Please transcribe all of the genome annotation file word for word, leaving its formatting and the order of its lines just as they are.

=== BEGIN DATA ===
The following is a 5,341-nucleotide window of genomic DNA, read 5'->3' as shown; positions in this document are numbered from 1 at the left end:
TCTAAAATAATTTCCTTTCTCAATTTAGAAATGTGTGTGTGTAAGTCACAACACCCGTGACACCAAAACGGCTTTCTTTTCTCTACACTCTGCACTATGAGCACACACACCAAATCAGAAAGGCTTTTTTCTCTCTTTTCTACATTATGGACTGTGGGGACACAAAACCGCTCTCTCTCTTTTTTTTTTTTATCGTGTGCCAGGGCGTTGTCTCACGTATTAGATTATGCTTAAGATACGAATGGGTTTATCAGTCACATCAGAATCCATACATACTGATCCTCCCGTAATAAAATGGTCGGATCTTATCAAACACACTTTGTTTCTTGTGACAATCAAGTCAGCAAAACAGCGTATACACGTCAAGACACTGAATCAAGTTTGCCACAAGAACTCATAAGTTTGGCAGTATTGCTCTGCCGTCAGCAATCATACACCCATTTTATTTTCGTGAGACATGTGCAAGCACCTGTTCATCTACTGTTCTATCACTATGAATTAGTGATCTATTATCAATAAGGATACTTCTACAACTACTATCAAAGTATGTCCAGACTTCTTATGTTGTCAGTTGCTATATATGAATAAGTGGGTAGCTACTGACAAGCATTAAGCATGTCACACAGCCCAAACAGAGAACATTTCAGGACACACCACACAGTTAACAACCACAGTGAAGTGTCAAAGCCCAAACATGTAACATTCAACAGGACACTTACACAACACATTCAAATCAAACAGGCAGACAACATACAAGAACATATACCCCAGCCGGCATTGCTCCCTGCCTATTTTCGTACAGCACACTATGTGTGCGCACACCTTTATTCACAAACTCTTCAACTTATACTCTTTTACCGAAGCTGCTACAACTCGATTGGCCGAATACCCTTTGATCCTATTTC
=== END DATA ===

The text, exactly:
The following is a 5,341-nucleotide window of genomic DNA, read 5'->3' as shown; positions in this document are numbered from 1 at the left end:
TCTAAAATAATTTCCTTTCTCAATTTAGAAATGTGTGTGTGTAAGTCACAACACCCGTGACACCAAAACGGCTTTCTTTTCTCTACACTCTGCACTATGAGCACACACACCAAATCAGAAAGGCTTTTTTCTCTCTTTTCTACATTATGGACTGTGGGGACACAAAACCGCTCTCTCTCTTTTTTTTTTTTATCGTGTGCCAGGGCGTTGTCTCACGTATTAGATTATGCTTAAGATACGAATGGGTTTATCAGTCACATCAGAATCCATACATACTGATCCTCCCGTAATAAAATGGTCGGATCTTATCAAACACACTTTGTTTCTTGTGACAATCAAGTCAGCAAAACAGCGTATACACGTCAAGACACTGAATCAAGTTTGCCACAAGAACTCATAAGTTTGGCAGTATTGCTCTGCCGTCAGCAATCATACACCCATTTTATTTTCGTGAGACATGTGCAAGCACCTGTTCATCTACTGTTCTATCACTATGAATTAGTGATCTATTATCAATAAGGATACTTCTACAACTACTATCAAAGTATGTCCAGACTTCTTATGTTGTCAGTTGCTATATATGAATAAGTGGGTAGCTACTGACAAGCATTAAGCATGTCACACAGCCCAAACAGAGAACATTTCAGGACACACCACACAGTTAACAACCACAGTGAAGTGTCAAAGCCCAAACATGTAACATTCAACAGGACACTTACACAACACATTCAAATCAAACAGGCAGACAACATACAAGAACATATACCCCAGCCGGCATTGCTCCCTGCCTATTTTCGTACAGCACACTATGTGTGCGCACACCTTTATTCACAAACTCTTCAACTTATACTCTTTTACCGAAGCTGCTACAACTCGATTGGCCGAATACCCTTTGATCCTATTTC